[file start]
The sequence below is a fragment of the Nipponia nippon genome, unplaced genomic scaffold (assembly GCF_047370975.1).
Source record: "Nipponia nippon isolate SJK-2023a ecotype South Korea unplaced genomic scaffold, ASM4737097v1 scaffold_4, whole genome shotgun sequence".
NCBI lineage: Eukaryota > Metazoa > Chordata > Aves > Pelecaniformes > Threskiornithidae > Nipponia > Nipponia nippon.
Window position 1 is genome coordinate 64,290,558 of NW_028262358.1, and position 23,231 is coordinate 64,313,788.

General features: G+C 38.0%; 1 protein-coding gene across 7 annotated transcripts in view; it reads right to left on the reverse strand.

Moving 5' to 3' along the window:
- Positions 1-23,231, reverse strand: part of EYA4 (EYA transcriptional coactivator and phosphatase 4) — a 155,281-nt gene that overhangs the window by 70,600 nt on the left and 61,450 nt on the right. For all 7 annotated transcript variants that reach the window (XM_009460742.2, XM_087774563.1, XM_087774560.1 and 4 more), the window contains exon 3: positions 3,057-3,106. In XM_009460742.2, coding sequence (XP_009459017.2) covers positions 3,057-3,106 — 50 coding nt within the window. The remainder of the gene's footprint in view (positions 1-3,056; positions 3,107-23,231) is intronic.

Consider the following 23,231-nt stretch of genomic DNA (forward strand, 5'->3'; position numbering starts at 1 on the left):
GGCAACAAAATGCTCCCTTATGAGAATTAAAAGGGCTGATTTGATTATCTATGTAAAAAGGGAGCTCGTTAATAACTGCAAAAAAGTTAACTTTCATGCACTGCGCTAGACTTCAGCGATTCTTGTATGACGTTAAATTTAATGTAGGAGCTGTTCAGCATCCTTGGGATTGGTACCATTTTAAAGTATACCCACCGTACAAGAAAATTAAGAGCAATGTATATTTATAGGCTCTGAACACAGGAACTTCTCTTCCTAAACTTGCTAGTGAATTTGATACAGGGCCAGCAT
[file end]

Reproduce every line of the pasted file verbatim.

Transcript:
The sequence below is a fragment of the Nipponia nippon genome, unplaced genomic scaffold (assembly GCF_047370975.1).
Source record: "Nipponia nippon isolate SJK-2023a ecotype South Korea unplaced genomic scaffold, ASM4737097v1 scaffold_4, whole genome shotgun sequence".
NCBI lineage: Eukaryota > Metazoa > Chordata > Aves > Pelecaniformes > Threskiornithidae > Nipponia > Nipponia nippon.
Window position 1 is genome coordinate 64,290,558 of NW_028262358.1, and position 23,231 is coordinate 64,313,788.

General features: G+C 38.0%; 1 protein-coding gene across 7 annotated transcripts in view; it reads right to left on the reverse strand.

Moving 5' to 3' along the window:
- Positions 1-23,231, reverse strand: part of EYA4 (EYA transcriptional coactivator and phosphatase 4) — a 155,281-nt gene that overhangs the window by 70,600 nt on the left and 61,450 nt on the right. For all 7 annotated transcript variants that reach the window (XM_009460742.2, XM_087774563.1, XM_087774560.1 and 4 more), the window contains exon 3: positions 3,057-3,106. In XM_009460742.2, coding sequence (XP_009459017.2) covers positions 3,057-3,106 — 50 coding nt within the window. The remainder of the gene's footprint in view (positions 1-3,056; positions 3,107-23,231) is intronic.

Consider the following 23,231-nt stretch of genomic DNA (forward strand, 5'->3'; position numbering starts at 1 on the left):
GGCAACAAAATGCTCCCTTATGAGAATTAAAAGGGCTGATTTGATTATCTATGTAAAAAGGGAGCTCGTTAATAACTGCAAAAAAGTTAACTTTCATGCACTGCGCTAGACTTCAGCGATTCTTGTATGACGTTAAATTTAATGTAGGAGCTGTTCAGCATCCTTGGGATTGGTACCATTTTAAAGTATACCCACCGTACAAGAAAATTAAGAGCAATGTATATTTATAGGCTCTGAACACAGGAACTTCTCTTCCTAAACTTGCTAGTGAATTTGATACAGGGCCAGCAT